The future of Philip Green’s retail empire hangs in the balance after a major landlord confirmed it would not back a revised deal to be put to creditors on Wednesday.
Sources close to Intu, the owner of the Trafford Centre in Greater Manchester and the Metrocentre in Gateshead, said it was not prepared to accept rent cuts averaging 40% across Arcadia Group shops in its centres.
Arcadia, which has 570 shops, including Topshop, Topman, Dorothy Perkins, Burton, Miss Selfridge, Evans, Wallis and Outfit, was forced to postpone a vote on a rescue restructure last week.
If the restructuring does not go ahead, Arcadia is expected to go into administration, putting 18,000 jobs at risk.
The meeting was adjourned when it emerged that key landlords including Intu, M&G, Aviva and Land Securities were minded to vote against the plan, which involves the closures of 23 shops and rent cuts on nearly 200. Aberdeen Standard and the Crown Estate are also thought to have been against the plan.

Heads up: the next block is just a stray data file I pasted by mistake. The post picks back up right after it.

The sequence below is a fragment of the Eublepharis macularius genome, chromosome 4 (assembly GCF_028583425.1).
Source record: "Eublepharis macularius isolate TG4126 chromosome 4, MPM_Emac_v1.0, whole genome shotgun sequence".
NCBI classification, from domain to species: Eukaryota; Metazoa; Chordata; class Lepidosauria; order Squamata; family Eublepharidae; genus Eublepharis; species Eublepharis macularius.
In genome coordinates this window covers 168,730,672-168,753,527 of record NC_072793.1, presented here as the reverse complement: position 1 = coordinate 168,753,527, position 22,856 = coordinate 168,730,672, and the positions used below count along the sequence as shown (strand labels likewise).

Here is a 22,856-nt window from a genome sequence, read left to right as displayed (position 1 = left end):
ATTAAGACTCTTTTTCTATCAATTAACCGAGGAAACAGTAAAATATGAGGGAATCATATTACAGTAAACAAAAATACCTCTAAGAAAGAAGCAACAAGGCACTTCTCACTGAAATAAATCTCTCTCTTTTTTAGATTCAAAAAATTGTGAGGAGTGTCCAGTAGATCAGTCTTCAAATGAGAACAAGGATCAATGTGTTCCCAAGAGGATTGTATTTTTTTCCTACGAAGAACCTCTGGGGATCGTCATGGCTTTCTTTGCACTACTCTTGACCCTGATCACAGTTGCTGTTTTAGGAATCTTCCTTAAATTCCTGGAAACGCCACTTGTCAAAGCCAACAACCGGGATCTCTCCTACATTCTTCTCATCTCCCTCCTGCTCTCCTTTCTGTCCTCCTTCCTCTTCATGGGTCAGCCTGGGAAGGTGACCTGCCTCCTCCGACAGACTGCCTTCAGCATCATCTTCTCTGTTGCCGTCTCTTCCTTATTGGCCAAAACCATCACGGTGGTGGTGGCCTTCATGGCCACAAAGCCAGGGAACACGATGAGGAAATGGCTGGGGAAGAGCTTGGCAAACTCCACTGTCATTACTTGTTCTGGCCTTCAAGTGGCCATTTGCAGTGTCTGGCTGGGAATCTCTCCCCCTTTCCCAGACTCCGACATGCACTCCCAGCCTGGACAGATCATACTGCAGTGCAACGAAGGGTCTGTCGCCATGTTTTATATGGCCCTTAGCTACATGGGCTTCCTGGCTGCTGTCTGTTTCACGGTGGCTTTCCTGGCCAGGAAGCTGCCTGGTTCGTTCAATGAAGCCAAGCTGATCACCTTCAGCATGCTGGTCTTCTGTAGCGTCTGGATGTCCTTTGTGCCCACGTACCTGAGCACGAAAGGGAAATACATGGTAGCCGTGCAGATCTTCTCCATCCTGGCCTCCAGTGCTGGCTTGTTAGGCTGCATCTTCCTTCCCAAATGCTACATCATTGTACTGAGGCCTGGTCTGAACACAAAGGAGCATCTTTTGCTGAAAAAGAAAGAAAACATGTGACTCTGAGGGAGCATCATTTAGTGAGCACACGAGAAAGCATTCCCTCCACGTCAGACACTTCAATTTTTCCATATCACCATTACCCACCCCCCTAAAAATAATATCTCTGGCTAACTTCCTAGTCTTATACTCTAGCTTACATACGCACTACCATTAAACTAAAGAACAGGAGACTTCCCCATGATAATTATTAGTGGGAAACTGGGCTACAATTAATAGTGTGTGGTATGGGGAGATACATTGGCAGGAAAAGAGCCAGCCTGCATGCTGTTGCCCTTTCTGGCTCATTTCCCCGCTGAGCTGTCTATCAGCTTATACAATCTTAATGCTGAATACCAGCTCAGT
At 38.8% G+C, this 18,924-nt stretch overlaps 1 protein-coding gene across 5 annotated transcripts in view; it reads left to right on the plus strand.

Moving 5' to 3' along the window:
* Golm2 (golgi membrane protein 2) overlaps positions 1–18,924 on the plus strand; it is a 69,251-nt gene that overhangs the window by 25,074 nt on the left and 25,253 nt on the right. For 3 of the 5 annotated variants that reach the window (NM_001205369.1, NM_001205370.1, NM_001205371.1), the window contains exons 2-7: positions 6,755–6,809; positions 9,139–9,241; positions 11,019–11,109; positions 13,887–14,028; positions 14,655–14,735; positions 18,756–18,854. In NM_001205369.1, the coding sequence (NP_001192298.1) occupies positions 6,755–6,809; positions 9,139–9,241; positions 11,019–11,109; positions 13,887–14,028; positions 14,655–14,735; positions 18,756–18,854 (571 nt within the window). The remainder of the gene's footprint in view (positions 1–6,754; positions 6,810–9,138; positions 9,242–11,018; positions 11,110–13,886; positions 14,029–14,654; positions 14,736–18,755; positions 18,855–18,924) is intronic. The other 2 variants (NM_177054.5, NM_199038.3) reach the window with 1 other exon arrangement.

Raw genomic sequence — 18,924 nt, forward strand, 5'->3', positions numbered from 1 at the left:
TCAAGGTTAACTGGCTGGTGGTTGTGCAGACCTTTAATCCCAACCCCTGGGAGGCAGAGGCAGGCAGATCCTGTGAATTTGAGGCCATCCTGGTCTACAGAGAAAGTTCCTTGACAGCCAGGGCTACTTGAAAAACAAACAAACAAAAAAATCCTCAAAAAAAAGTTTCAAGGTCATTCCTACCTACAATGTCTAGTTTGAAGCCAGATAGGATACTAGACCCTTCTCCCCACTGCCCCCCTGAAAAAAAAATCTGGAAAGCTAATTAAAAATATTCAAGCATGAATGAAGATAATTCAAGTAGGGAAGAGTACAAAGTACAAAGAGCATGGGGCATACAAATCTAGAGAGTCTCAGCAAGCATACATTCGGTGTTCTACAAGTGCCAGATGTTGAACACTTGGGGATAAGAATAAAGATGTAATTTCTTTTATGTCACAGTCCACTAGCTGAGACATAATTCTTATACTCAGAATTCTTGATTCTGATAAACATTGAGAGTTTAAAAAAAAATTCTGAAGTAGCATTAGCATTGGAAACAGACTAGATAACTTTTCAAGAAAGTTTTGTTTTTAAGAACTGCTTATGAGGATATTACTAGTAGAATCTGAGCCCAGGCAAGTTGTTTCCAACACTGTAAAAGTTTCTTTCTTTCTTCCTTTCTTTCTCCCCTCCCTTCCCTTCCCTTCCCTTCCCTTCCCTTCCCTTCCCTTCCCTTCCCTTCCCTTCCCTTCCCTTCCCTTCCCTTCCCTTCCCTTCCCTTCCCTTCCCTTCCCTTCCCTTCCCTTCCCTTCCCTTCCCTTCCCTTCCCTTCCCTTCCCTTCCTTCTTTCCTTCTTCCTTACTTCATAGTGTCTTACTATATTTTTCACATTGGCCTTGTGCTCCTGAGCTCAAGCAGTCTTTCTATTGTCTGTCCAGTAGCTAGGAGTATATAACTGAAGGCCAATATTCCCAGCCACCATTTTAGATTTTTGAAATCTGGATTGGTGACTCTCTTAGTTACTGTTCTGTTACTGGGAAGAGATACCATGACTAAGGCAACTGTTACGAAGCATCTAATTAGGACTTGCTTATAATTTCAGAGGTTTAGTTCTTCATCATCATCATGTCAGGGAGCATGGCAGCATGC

If the restructuring is to go ahead, landlords accounting for at least half the rents owed by Arcadia must vote in favour of the plan, which involves seven insolvency processes known as company voluntary arrangements (CVAs).
In an attempt to win over detractors, the Green family has offered to put in about £9.5m a year for three years so that rent cuts can be trimmed back to 25%-50% from the 30%-70% initially asked for.
A source close to Intu, which accounts for about 15% of the landlords’ vote, said: “Arcadia is asking for a significant discount on valuable space, and Intu is not prepared to give way. Intu wants to create a fair environment for all its retailers and taking a huge haircut from one of them is not fair.”
Sources at another major landlord said they did not think the revised offer was enough and that there was a strong chance the deal would fail.
“There was no consultation before [the new deal was put out]. It was ‘that’s it and we’re off’ … It feels pretty close,” the source said.
Property sources added that large landlords, including Intu, were also wary of new contracts with some retailers, such as Next, which have said they will not pay more than the lowest-paying tenant.
Such deals could mean that any rent cuts agreed with Arcadia would be felt more widely across the retail sector.